With a population of just eight million, the kingdom of Jordan has more than 2.7 million refugees, including 655,000 Syrians. In 2016, worsening conditions at the crowded camps and a suicide bombing by ISIS in June led Jordanian officials to seal the border with Syria, creating a large settlement on the Syrian side.
The Jordan National Gallery of Fine Arts in Amman is known for its exhibitions of established figures in Arab art. The year’s highlight was a show of Fouad F. Hattar’s picturesque paintings of the ancient desert city, “Petra: Color Symphony” (9/19–10/15).
The center of the contemporary art community in Amman is the nonprofit Darat al-Funun – The Khalid Shoman Foundation, which runs an active program of musical performances, artist residencies and conversations, as well as exhibitions in its hilltop campus. For the third Qalandiya International (10/5–31), Darat al-Funun commissioned seven Palestinian artists residing in Amman to make new artwork based on the theme of “This Sea Is Mine.” Darat al-Funun hosted the Sharjah Art Foundation-organized Arabic-language version of Hans-Ulrich Obrist’s “Do It” exhibition, comprising instructional artworks by more than 60 regional artists, and marked the death of Syrian painter Marwan Kassab-Bachi, who taught at Darat al-Funun’s summer academy from 1999 to 2003, with an exhibition of works by Marwan and several students (11/8–12/30).
Neighboring Makan Art Space closed its doors on January 1 after 13 years of operation. In downtown Amman, curators Toleen Touq and Noura al-Khasawneh moved the third edition of their nomadic arts residency program, Spring Sessions, to a new permanent location.
Artists Ala Younis and Raed Ibrahim teamed up, in partnership with the Jordanian Ministry of Culture and NGOs, to organize “About Culture in Jordan” (4/10–12), a display presenting the diverse output of cultural initiatives, held at Ras al-Ain Gallery & Hangar.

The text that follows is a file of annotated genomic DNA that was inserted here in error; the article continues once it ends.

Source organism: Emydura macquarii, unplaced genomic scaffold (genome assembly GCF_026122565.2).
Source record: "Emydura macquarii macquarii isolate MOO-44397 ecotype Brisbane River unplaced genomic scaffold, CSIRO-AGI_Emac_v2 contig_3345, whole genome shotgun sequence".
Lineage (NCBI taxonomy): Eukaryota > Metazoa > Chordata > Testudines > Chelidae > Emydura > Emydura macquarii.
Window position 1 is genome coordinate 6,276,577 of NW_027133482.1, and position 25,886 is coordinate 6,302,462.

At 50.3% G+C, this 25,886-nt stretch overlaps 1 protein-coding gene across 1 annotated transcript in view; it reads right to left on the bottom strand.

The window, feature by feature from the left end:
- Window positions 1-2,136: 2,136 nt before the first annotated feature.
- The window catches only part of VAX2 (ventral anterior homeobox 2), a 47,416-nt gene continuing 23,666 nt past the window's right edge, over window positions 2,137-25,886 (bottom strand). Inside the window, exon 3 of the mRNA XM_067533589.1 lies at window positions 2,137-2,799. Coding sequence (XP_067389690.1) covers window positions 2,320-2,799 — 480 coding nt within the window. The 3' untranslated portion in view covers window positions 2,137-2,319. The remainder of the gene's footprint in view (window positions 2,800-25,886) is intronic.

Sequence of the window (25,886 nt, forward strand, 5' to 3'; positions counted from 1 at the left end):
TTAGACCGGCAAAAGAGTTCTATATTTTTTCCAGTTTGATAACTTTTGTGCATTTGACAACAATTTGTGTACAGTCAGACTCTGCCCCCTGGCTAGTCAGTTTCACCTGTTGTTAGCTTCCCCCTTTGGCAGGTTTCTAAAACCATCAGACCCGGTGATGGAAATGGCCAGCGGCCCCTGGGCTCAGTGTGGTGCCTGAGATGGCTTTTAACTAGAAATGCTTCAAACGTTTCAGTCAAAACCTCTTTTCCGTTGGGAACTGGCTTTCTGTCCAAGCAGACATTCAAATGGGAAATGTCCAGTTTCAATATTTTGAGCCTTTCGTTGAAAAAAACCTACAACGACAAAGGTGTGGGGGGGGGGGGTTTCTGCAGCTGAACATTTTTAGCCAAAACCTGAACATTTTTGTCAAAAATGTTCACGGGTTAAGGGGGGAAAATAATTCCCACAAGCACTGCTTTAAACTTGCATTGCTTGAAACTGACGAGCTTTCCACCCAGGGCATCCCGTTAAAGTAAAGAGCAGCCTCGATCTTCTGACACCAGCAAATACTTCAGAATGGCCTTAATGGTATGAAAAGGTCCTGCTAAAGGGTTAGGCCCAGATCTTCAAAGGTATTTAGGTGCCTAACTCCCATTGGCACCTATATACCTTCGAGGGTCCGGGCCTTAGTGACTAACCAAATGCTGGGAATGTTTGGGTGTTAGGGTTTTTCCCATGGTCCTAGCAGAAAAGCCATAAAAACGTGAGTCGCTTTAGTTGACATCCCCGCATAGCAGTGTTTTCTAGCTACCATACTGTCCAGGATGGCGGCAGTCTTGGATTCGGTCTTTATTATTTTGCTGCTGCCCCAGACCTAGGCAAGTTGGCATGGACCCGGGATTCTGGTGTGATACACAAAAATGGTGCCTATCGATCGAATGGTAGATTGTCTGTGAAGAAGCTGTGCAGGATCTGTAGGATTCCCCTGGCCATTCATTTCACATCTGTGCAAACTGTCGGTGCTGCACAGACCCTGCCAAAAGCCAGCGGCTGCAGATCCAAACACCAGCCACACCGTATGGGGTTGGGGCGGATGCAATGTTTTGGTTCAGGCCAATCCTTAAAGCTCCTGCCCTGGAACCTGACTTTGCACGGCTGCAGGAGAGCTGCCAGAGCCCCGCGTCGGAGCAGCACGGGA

Amman has several commercial galleries. With the backing of Jordanian princess Wijdan al-Hashemi, Nabad Art Gallery featured mixed-media artworks by US-born, Amman-based Iraqi artist Sina Ata (11/1–30). Hayan Maani exhibited calligraphic sculptures in “In Arabic” (9/3–9) at Dar al-Anda Art Gallery. Orient Gallery displayed Syrian-born Jazla Husseini’s bronze, clay and mixed-media artwork (3/8–31).
Abroad, Palestinian-Jordanian Saba Innab’s plaster interpretation of Gibraltar’s geography was shown at the 6th Marrakech Biennale (2/24–5/8); she then tapped into memories of Kuwait, her birthplace, for “Al Rahhalah (The Traveler)” (9/13–12/30) at Marfa’ Projects in Beirut. Anees Maani was a participant in Malaysia’s Shah Alam Biennale (9/24–10/1), where he showed one of his wood sculptures. Ala Younis’s project about a Le Corbusier-designed gymnasium, Plan for Greater Baghdad (2015), was featured in the Guggenheim Museum’s UBS MAP exhibition, “But a Storm Is Blowing from Paradise” (4/29–10/5), in New York.
In June 2017, the Tate Modern will exhibit the syncretic artwork of midcentury Turkish modernist Fahrelnissa Zeid, who is also a beloved figure in Jordan after she married into the royal family.
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